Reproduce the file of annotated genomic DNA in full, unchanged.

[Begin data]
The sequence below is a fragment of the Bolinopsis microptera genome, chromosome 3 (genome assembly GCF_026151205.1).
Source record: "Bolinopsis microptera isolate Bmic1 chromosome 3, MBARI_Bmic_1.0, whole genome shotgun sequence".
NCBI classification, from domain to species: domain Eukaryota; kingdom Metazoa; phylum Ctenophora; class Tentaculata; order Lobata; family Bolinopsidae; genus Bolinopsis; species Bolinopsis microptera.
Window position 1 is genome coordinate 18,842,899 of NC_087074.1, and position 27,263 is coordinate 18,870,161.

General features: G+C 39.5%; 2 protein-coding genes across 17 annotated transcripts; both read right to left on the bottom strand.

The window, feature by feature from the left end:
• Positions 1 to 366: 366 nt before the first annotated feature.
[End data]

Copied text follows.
The sequence below is a fragment of the Bolinopsis microptera genome, chromosome 3 (genome assembly GCF_026151205.1).
Source record: "Bolinopsis microptera isolate Bmic1 chromosome 3, MBARI_Bmic_1.0, whole genome shotgun sequence".
NCBI classification, from domain to species: domain Eukaryota; kingdom Metazoa; phylum Ctenophora; class Tentaculata; order Lobata; family Bolinopsidae; genus Bolinopsis; species Bolinopsis microptera.
Window position 1 is genome coordinate 18,842,899 of NC_087074.1, and position 27,263 is coordinate 18,870,161.

General features: G+C 39.5%; 2 protein-coding genes across 17 annotated transcripts; both read right to left on the bottom strand.

The window, feature by feature from the left end:
• Positions 1 to 366: 366 nt before the first annotated feature.